Marketing Tools for Health Providers and Health Writers Alike

Podcasts enables you to take your message to the next level.

After you have mastered article publication, blogging, ezines and social media, the next step to reach a new market that you may not have tapped into yet for potential leads or lead conversion, is the medium of podcasts This tool complements your other marketing strategies.

A report issued by Edison Research claims that almost half of Americans over age 12 (70 million) have listened to or watched a minimum of one podcast over the last year.

Business Benefits of Podcasts include:

  • Reaching New Audiences in your target market

Millions of people are active on social media sites with 177 million tweets daily and more than 75% of the world’s population posting entries on Facebook.

But the key word here is “active”.  Just as a certain segment enjoys listening to audio books rather than actively reading them, or have their content come to them instead of actively asking questions in forums and chat rooms, these same people in the population want to “listen in “ for their information.

The thing is, while audiences click a selection to hear a podcast, the selection number is limited as opposed to standard media channels.  The field is still wide open to developing your own podcasts and sending your message out into the airwaves.

  • Strengthening Brand Recognition

The more places that people see your logo, message, voice, name or other representations of your business that can be recognized and linked to you, the stronger your brand becomes.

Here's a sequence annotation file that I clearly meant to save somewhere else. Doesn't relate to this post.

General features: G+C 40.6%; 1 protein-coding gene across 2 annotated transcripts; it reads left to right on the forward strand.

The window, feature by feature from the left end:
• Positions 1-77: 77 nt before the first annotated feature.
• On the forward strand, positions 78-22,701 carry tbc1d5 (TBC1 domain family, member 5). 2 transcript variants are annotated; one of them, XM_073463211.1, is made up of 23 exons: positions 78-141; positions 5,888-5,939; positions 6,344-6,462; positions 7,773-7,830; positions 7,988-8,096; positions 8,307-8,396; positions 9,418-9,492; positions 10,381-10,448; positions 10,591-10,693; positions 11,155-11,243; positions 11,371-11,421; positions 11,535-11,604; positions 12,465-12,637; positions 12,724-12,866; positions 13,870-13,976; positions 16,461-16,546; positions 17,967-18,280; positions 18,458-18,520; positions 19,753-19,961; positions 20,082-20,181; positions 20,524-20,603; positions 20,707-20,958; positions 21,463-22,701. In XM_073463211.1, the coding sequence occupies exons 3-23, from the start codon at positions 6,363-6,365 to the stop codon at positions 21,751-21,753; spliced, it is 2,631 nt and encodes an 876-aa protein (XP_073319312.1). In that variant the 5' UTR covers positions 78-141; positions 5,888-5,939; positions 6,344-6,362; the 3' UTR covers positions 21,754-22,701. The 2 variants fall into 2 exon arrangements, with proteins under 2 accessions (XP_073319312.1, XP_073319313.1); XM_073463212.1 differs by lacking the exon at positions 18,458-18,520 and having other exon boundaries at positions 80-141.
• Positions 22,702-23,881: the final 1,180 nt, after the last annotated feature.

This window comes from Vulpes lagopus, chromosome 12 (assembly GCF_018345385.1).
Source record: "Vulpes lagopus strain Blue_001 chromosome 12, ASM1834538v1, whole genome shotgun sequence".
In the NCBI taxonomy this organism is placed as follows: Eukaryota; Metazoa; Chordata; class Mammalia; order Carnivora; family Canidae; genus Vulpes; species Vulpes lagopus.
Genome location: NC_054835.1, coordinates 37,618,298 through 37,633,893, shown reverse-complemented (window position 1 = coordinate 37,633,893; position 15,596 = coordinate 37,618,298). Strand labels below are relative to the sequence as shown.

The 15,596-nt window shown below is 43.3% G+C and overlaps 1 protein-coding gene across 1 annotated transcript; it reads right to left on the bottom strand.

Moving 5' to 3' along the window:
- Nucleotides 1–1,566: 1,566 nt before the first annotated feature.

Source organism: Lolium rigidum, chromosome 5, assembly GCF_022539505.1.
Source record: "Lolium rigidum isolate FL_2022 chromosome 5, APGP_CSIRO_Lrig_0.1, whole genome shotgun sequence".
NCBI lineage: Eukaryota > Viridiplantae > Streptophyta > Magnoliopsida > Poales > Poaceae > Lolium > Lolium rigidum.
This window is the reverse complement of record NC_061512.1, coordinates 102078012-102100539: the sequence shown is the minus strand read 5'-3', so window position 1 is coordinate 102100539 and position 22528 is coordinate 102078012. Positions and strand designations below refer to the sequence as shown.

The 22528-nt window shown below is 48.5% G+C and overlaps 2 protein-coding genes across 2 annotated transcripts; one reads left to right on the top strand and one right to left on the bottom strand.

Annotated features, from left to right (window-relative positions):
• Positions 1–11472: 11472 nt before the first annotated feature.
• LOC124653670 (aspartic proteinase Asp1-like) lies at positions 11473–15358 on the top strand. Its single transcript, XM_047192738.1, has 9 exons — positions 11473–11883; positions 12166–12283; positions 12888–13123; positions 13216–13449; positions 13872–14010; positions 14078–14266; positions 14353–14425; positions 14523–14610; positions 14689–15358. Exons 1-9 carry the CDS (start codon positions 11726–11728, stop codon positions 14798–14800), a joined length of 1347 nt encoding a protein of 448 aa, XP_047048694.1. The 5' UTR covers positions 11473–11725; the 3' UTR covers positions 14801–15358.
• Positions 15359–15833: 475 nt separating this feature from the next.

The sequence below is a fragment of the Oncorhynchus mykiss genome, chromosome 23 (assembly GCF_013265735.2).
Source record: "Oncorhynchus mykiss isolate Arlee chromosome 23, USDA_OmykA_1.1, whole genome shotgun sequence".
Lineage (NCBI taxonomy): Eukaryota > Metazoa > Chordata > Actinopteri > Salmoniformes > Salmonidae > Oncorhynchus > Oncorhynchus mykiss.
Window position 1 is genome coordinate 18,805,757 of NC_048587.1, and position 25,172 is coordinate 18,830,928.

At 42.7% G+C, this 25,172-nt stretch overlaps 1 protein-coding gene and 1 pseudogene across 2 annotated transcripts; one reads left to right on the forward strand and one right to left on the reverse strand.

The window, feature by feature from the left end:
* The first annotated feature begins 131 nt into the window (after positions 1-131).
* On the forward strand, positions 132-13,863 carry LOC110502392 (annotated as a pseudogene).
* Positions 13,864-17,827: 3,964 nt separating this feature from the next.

Simply put, brand recognition is the level at which the public can identify a company by its features or intellectual property. When the general public can recall a brand simply by hearing or seeing associated characters like logos, taglines, slogans,

colors, voices and programs, then the brand increases revenue and grows exponentially.

By having podcast programs on a regular basis, your message is spread and you stay in the minds of your current contacts while attracting a new audience and new leads.

  • Increasing Online Traffic

Podcasts link to your website, increasing search engine ranking while simultaneously creating fresh material on your site. With discussed topics laden with your targeted keywords, you further improve the association of these keywords with you and enhance your search engine optimization (SEO).

We’ll speak more about this at another blog post.

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What is an advertorial and when should you create one as a Healthcare writer?

An Advertorial is a marketing tool, written like an article that you would read in any newspaper or magazine, except it is only about you and your company or product. There is no second opinion! Despite the presentation and content seeming to be a news article, the advertorial is YOUR story told in YOUR own way.

Editorial Vs. Advertorial